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Two Days, One Night Review


Extraordinary

The Dardenne brothers consistently make compelling dramas that win awards, from Rosetta (1999) to The Kid With a Bike (2011), and this drama might be their best yet. It takes a simple premise and twists it into a comment on the changing structure of global society, all while never losing the intensely personal perspective. It's never a statement film, but it says much more than movies that shout their messages loudly.

The central character is Sandra (Marion Cotillard), who has just returned to work after an emotional breakdown. Then she's left stunned when her boss (Baptiste Sornin) calls a vote on a Friday afternoon, and employees choose to make Sandra redundant so they can keep their €1,000 bonuses. Her friend Juliette (Catherine Salee) gets the boss to agree to re-run the vote on Monday by secret ballot, which gives Sandra the weekend to sway people to save her job, which she desperately needs to keep her family afloat. Her husband Manu (Fabrizio Rongione) accompanies her on this degrading task, begging her colleagues one by one to give up their cash for her. And it's almost more than she can bear. For every thrilling surge of compassion she feels, there's another worker who coldly refuses her pleas.

Jean-Pierre and Luc Dardenne based the film on a real scenario, which is awful to imagine. Indeed, most of the film's characters express horror at the unfairness of the situation, but Sandra and Manu just have to get on with things in a matter-of-fact way that grounds the film in earthy emotion and, thankfully, wry humour. Cotillard gives another fully invested performances as a woman barely keeping a grip on herself, let alone finding the reserves needed to take care of her kids. She hides her true feelings from everyone as long as she can, and her main flaw seems to be an inability to see that she has a husband and colleagues who genuinely care about her. She's not facing this seemingly hopeless situation alone.

Continue reading: Two Days, One Night Review

'Two Days, One Night' Premieres At Cannes With High Praise From Critics [Pictures]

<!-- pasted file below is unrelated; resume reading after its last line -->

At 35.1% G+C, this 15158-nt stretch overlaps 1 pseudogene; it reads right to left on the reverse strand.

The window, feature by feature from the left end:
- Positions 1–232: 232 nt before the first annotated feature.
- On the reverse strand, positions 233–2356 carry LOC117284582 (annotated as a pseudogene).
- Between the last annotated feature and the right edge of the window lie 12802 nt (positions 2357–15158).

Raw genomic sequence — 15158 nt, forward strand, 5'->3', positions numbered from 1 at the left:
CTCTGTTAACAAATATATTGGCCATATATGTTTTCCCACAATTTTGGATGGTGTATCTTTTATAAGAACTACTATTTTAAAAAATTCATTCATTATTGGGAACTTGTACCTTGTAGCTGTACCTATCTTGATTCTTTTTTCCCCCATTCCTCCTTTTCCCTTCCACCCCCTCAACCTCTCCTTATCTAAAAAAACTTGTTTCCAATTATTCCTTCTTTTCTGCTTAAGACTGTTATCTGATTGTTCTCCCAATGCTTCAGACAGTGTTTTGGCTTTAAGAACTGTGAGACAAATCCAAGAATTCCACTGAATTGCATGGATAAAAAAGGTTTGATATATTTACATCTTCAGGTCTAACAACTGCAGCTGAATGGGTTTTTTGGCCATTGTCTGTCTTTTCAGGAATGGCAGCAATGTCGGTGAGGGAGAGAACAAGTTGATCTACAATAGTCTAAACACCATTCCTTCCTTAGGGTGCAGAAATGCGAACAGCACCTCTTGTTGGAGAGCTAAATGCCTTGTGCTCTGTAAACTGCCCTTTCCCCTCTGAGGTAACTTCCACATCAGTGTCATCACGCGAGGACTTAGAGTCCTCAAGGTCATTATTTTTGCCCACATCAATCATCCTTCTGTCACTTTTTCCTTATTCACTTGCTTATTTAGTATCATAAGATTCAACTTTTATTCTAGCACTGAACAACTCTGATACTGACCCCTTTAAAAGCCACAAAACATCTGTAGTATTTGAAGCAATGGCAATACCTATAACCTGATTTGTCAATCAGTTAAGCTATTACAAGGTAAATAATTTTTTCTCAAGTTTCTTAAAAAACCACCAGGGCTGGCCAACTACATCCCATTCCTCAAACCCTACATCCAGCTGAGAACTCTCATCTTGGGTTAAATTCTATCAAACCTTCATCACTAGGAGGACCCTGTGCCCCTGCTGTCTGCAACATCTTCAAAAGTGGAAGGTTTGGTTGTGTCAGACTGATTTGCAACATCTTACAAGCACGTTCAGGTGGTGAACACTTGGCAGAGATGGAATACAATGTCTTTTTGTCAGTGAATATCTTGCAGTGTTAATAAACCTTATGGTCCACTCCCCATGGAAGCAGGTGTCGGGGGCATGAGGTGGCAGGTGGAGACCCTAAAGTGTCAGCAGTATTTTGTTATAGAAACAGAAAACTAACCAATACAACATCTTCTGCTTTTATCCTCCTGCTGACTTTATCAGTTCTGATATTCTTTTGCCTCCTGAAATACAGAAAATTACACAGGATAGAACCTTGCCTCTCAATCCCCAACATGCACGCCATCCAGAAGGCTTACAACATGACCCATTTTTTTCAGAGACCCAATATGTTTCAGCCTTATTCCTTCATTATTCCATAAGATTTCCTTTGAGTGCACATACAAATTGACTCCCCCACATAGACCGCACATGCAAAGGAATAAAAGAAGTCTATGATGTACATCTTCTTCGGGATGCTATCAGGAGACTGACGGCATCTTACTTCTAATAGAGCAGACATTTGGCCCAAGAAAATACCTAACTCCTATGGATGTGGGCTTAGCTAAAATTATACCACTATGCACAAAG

Marion Cotillard Jean-Pierre Dardenne Luc Dardenne Fabrizio Rongione

Marion Cotillard has impressed critics with her performance in Two Days, One Night ‘Deux Jours, Une Nuit’ after the film premiered at the Cannes Film Festival on Tuesday (20th May).

Marion Cotillard
Marion Cotillard shined as much in the film as at the premiere of Two Days, One Night.

The film centres on Sandra (Cotillard), a working class woman who, with the threat of unemployment looming, is forced to ask her colleagues to give up their bonuses so she can keep her job. Sandra is aided in her quest by her husband Manu, played by Un village français actor Fabrizio Rongione.

Continue reading: 'Two Days, One Night' Premieres At Cannes With High Praise From Critics [Pictures]

Cannes Film Festival - 'Two Days, One Night' (Deux Jours, Une Nuit) - Premiere

Director Luc Dardenne (l-r), actors Fabrizio Rongione and Marion Co - The 67th Annual Cannes Film Festival - 'Two Days, One Night' (Deux Jours, Une Nuit) - Premiere - Cannes, France - Tuesday 20th May 2014

Luc Dardenne, Marion Co and Fabrizio Rongione
Luc Dardenne, Marion Co and Fabrizio Rongione
Luc Dardenne, Marion Co and Fabrizio Rongione
Luc Dardenne, Marion Co and Fabrizio Rongione

Cannes: Marion Cotillard Shines In Another Hard-Hitting Drama, 'Two Days, One Night'


Marion Cotillard Fabrizio Rongione